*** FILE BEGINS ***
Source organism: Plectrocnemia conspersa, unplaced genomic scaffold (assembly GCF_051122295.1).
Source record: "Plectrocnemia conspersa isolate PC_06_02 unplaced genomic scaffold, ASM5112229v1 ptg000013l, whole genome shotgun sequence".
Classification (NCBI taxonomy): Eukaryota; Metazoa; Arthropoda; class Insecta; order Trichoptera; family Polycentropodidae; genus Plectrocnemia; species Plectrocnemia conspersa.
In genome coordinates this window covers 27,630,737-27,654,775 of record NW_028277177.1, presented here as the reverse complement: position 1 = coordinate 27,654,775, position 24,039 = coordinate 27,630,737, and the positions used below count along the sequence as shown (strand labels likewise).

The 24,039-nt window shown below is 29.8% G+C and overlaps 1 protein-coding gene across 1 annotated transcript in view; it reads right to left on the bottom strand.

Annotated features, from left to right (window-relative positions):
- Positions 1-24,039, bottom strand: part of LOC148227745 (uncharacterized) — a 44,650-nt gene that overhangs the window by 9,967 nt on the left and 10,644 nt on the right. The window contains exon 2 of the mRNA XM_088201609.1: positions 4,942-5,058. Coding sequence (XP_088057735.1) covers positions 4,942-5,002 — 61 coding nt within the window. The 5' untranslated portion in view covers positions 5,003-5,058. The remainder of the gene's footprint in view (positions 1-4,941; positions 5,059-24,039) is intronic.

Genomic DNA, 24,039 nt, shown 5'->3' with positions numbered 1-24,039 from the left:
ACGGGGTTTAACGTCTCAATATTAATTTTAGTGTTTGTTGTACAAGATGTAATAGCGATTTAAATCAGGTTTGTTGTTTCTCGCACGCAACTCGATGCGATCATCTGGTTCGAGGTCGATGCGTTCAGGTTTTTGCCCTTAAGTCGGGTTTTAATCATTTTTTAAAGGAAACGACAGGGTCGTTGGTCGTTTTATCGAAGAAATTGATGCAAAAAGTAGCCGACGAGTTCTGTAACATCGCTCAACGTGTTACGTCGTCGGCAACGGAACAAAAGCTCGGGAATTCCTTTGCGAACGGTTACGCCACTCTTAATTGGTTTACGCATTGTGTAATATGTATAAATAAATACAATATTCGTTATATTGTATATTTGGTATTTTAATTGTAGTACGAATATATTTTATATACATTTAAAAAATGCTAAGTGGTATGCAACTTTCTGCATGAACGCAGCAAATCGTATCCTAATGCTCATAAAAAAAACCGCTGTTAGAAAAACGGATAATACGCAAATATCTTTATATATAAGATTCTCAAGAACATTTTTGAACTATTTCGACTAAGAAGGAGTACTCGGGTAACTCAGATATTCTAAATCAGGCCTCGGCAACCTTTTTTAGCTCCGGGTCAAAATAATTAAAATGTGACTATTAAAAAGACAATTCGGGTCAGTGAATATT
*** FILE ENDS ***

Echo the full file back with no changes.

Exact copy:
Source organism: Plectrocnemia conspersa, unplaced genomic scaffold (assembly GCF_051122295.1).
Source record: "Plectrocnemia conspersa isolate PC_06_02 unplaced genomic scaffold, ASM5112229v1 ptg000013l, whole genome shotgun sequence".
Classification (NCBI taxonomy): Eukaryota; Metazoa; Arthropoda; class Insecta; order Trichoptera; family Polycentropodidae; genus Plectrocnemia; species Plectrocnemia conspersa.
In genome coordinates this window covers 27,630,737-27,654,775 of record NW_028277177.1, presented here as the reverse complement: position 1 = coordinate 27,654,775, position 24,039 = coordinate 27,630,737, and the positions used below count along the sequence as shown (strand labels likewise).

The 24,039-nt window shown below is 29.8% G+C and overlaps 1 protein-coding gene across 1 annotated transcript in view; it reads right to left on the bottom strand.

Annotated features, from left to right (window-relative positions):
- Positions 1-24,039, bottom strand: part of LOC148227745 (uncharacterized) — a 44,650-nt gene that overhangs the window by 9,967 nt on the left and 10,644 nt on the right. The window contains exon 2 of the mRNA XM_088201609.1: positions 4,942-5,058. Coding sequence (XP_088057735.1) covers positions 4,942-5,002 — 61 coding nt within the window. The 5' untranslated portion in view covers positions 5,003-5,058. The remainder of the gene's footprint in view (positions 1-4,941; positions 5,059-24,039) is intronic.

Genomic DNA, 24,039 nt, shown 5'->3' with positions numbered 1-24,039 from the left:
ACGGGGTTTAACGTCTCAATATTAATTTTAGTGTTTGTTGTACAAGATGTAATAGCGATTTAAATCAGGTTTGTTGTTTCTCGCACGCAACTCGATGCGATCATCTGGTTCGAGGTCGATGCGTTCAGGTTTTTGCCCTTAAGTCGGGTTTTAATCATTTTTTAAAGGAAACGACAGGGTCGTTGGTCGTTTTATCGAAGAAATTGATGCAAAAAGTAGCCGACGAGTTCTGTAACATCGCTCAACGTGTTACGTCGTCGGCAACGGAACAAAAGCTCGGGAATTCCTTTGCGAACGGTTACGCCACTCTTAATTGGTTTACGCATTGTGTAATATGTATAAATAAATACAATATTCGTTATATTGTATATTTGGTATTTTAATTGTAGTACGAATATATTTTATATACATTTAAAAAATGCTAAGTGGTATGCAACTTTCTGCATGAACGCAGCAAATCGTATCCTAATGCTCATAAAAAAAACCGCTGTTAGAAAAACGGATAATACGCAAATATCTTTATATATAAGATTCTCAAGAACATTTTTGAACTATTTCGACTAAGAAGGAGTACTCGGGTAACTCAGATATTCTAAATCAGGCCTCGGCAACCTTTTTTAGCTCCGGGTCAAAATAATTAAAATGTGACTATTAAAAAGACAATTCGGGTCAGTGAATATT